At the end of October, Li Keqiang, China’s premier, toasted Angela Merkel. He and the German chancellor cheerily clanked large tankards of German-style dark beer brewed by the students at Hefei University in eastern China.
Mr Li’s high spirits in Hefei were easy to explain. The EU’s most powerful leader revealed she was “in principle, positive” towards granting market economy status (MES) to China, offering fresh hopes that one of Beijing’s most prized ambitions could be realised in 2016.
Still, Ms Merkel also admitted that MES was a double-edged sword. She warned that China still had work to do, particularly in the field of procurement contracts. Elsewhere on her trip, she cautioned that Europe’s steel and solar industries — seen as especially vulnerable to Chinese dumping — needed protection.
Ms Merkel’s ambiguous message, tailored for both Mr Li and European industries, laid bare the EU’s tortured position over whether to grant MES.
Diplomats and businessmen involved in the process say that the European Commission is likely to propose MES for the Communist state as early as February. The 28 member states and European parliament will then have to decide whether to approve that proposal. Britain is the strongest supporter of China, while Italy is adamantly opposed to MES.
To its supporters, MES is a way to win favour in Beijing. This can smooth the course of EU factory investments in China and help boost Chinese financing of infrastructure in Europe.
But critics argue that MES will kill traditional industries, including steel, ceramics and textiles, because it will become far harder to retaliate against Chinese dumping with countervailing tariffs. The left-leaning Economic Policy Institute in Washington has concluded that MES would endanger as many as 3.5m jobs in the EU.
Europe’s need to make a decision on MES next year is rooted in the terms of China’s agreement of accession to the World Trade Organisation in 2001. Beijing argues this accord means that it will automatically become a market economy at the end of 2016. The EU needs to decide whether it agrees with that interpretation.
Europe’s traditional industries have led the campaign to deny China MES. The €28bn ceramics sector says that as many as 100,000 jobs, or half the total it employs in Europe, are at risk. About 33,000 jobs were lost in the tableware sector in the seven years to 2011 before anti-dumping tariffs were imposed, according to Cerame-Unie, a trade body.
“Our concern is not to protect markets, but to ensure a fair, level playing field and prevent injurious effects of unfair practices, like dumping and subsidies,” said Alain Delcourt, president of Cerame-Unie.
Volumes of Chinese steel entering Europe have nearly doubled over the past two years, according to Eurofer, the European Steel Association, even as demand for steel languishes. It warns of “massive job losses and plant closures” should MES be granted. “Already we have the most open market with less efficient [trade defence] tools than other regions, such as the US,” said Axel Eggert, director-general of Eurofer.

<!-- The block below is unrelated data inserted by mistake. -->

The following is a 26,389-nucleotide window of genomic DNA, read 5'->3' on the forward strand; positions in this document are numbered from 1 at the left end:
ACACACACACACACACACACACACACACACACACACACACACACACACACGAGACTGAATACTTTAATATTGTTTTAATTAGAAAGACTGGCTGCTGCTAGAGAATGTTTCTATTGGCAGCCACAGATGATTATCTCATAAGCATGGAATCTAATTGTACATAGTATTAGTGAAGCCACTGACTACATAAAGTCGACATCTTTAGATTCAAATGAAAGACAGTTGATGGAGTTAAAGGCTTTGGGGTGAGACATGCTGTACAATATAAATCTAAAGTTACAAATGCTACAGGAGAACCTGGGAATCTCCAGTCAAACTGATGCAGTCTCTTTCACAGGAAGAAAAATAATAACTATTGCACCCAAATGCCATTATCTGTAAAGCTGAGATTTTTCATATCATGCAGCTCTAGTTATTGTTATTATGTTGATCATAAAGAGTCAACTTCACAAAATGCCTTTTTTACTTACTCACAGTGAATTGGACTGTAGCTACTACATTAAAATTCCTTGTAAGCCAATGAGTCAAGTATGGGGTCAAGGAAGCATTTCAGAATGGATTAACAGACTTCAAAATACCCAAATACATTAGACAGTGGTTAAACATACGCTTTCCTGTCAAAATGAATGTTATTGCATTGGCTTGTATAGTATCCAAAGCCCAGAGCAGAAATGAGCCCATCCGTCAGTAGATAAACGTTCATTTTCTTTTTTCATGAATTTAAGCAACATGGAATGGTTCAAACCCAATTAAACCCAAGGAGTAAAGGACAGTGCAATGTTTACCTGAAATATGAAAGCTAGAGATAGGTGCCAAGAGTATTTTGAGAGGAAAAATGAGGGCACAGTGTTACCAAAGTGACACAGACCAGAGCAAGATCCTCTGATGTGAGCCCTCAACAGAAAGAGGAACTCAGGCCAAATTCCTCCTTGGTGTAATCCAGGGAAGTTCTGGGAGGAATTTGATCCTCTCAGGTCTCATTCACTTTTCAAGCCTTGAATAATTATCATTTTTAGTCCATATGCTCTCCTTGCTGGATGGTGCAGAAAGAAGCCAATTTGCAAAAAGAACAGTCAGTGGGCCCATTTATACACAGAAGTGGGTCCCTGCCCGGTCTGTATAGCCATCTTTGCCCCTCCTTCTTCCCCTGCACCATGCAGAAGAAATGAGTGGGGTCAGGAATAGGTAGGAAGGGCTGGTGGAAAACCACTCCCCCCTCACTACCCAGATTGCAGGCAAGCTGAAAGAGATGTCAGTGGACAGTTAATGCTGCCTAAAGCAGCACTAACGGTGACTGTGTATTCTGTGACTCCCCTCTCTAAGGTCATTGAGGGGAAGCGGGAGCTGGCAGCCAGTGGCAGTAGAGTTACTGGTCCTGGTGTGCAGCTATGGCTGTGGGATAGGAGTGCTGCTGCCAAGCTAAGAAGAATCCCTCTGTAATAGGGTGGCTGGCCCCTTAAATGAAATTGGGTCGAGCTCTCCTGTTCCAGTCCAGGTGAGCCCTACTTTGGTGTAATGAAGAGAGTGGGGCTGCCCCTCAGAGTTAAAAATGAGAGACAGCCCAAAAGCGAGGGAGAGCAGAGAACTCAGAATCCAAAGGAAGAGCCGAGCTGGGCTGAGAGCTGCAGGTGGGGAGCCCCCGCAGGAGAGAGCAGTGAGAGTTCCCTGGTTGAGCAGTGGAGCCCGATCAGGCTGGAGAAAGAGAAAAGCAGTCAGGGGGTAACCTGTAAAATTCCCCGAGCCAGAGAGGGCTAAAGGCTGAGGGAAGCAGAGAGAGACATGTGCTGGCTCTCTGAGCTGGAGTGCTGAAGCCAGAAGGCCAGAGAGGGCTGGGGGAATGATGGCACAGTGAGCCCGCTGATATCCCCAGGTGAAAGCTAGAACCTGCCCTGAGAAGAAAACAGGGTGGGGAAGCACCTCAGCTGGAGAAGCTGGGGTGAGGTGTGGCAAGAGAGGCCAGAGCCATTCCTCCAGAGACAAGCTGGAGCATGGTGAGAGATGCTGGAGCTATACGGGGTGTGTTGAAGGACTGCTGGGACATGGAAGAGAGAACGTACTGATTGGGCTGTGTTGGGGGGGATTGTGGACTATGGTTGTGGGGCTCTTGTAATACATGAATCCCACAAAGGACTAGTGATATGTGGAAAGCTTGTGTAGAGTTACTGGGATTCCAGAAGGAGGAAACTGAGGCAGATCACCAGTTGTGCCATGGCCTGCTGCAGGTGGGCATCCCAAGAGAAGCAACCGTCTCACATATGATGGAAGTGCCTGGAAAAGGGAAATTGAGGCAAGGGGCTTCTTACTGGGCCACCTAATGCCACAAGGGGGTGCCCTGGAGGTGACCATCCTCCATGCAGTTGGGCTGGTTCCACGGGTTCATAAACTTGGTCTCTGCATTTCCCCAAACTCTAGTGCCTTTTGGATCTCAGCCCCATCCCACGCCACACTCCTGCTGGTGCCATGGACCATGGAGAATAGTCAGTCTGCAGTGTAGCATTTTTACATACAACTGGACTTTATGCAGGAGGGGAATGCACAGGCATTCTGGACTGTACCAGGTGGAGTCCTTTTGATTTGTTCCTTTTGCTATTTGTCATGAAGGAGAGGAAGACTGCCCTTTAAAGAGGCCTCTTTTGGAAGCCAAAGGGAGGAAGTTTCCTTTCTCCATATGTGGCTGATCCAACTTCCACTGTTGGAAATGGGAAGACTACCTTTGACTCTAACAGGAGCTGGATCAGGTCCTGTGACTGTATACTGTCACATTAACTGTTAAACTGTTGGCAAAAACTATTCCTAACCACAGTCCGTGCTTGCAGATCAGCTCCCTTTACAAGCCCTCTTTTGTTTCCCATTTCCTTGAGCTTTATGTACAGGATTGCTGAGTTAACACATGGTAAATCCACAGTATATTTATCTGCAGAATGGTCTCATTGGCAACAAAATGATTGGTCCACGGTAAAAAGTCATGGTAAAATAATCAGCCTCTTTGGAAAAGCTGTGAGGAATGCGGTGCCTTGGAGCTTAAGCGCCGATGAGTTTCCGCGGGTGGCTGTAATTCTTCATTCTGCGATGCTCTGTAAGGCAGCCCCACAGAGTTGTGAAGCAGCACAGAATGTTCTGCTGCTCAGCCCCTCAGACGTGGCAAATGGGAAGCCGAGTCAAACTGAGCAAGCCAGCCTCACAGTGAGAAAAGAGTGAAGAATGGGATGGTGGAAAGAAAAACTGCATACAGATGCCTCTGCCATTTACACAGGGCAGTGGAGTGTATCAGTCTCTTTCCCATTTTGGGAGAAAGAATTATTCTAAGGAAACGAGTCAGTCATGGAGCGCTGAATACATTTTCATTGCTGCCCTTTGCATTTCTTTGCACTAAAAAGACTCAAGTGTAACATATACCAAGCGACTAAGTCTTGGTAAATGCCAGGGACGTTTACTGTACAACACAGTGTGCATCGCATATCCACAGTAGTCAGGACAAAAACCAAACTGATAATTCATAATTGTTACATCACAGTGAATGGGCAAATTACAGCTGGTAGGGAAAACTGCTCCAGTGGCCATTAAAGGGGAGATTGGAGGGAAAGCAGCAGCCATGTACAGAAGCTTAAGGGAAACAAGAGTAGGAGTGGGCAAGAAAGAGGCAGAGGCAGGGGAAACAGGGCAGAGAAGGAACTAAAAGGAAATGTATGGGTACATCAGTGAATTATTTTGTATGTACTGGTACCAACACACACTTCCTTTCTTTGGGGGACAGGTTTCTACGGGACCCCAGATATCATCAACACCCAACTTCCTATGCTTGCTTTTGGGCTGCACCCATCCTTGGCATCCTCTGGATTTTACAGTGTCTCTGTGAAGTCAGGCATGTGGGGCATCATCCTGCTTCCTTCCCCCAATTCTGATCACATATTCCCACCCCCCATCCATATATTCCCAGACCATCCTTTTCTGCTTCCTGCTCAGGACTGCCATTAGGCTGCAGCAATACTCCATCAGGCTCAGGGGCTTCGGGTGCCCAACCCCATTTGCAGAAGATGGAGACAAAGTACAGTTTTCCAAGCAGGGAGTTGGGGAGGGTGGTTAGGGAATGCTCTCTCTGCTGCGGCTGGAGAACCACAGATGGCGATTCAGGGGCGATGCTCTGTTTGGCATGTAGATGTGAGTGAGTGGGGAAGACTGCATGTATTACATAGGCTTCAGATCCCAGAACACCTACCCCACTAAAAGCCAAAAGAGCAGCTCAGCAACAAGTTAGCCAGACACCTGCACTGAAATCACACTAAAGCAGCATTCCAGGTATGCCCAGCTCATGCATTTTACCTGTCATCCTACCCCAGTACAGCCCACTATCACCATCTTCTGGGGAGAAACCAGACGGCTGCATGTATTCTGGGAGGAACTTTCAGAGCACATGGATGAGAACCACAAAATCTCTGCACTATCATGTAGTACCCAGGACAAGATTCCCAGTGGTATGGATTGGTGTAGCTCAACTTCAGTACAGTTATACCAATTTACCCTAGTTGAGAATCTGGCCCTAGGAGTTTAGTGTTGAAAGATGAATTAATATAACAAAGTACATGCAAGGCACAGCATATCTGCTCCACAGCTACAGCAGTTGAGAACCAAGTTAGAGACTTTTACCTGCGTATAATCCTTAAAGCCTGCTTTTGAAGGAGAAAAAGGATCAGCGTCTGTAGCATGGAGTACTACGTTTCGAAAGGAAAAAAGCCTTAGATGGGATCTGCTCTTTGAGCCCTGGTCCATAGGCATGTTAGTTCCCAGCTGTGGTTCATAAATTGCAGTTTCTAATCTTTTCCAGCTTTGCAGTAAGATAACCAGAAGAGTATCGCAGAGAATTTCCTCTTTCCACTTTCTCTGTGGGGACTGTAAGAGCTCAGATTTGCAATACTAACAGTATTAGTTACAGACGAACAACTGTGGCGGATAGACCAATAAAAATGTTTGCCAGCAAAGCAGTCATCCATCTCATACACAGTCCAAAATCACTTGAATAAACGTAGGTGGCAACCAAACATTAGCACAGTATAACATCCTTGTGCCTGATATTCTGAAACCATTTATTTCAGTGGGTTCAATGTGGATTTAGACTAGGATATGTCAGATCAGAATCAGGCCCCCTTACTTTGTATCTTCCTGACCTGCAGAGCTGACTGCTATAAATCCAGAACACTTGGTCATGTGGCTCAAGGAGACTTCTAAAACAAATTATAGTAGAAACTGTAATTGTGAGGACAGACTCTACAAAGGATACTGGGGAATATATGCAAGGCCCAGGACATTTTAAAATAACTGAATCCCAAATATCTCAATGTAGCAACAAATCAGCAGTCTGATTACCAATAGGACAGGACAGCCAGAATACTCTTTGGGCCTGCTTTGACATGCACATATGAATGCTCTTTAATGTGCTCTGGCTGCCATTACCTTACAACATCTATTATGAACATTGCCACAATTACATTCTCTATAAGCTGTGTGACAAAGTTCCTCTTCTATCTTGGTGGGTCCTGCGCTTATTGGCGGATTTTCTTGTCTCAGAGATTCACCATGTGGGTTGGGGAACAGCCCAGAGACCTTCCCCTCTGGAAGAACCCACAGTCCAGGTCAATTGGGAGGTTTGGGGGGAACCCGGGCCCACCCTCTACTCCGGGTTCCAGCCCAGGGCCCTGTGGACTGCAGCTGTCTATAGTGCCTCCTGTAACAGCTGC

His comment reflects widespread frustration with the European Commission for being slow to act against trade infringements. Business people often see Brussels as reluctant to use anti-dumping tariffs against China, as they can spark threats of counter-attacks from Beijing in unrelated sectors. Beijing, for example, threatened to clamp down on EU wine imports in 2013 in a dispute over solar technologies.
Officials in the commission complain that industry is exaggerating the idea that the EU would be pulling down its defences, and some even expect that EU manufacturers higher up the value chain using cheap Chinese raw materials could profit from MES.
Estimated number of jobs in the ceramics sector that are said to be at risk if MES is granted
EU trade officials say that other safeguards — including anti-subsidy measures — can be used against market economies such as the US and Russia. But companies complain that the burden of proof is far higher than in dumping cases. For anti-dumping cases, Brussels can prove Chinese prices are unfairly low by referencing prices in third countries. Subsidy inquiries can require documents as evidence, which are often impossible to obtain from China.
Hosuk Lee-Makiyama, director at the European Centre for International Political Economy, predicted a long fight. “Even if the EU starts the legislative process today, it’s unlikely to be ready for adoption before the 2016 deadline. Some member states are apprehensive of fair rules on anti-dumping to begin with, and would also manipulate their EU parliamentarians for that reason.”
Additional reporting by James Shotter
Letters in response to this report:
Get alerts on Li Keqiang when a new story is published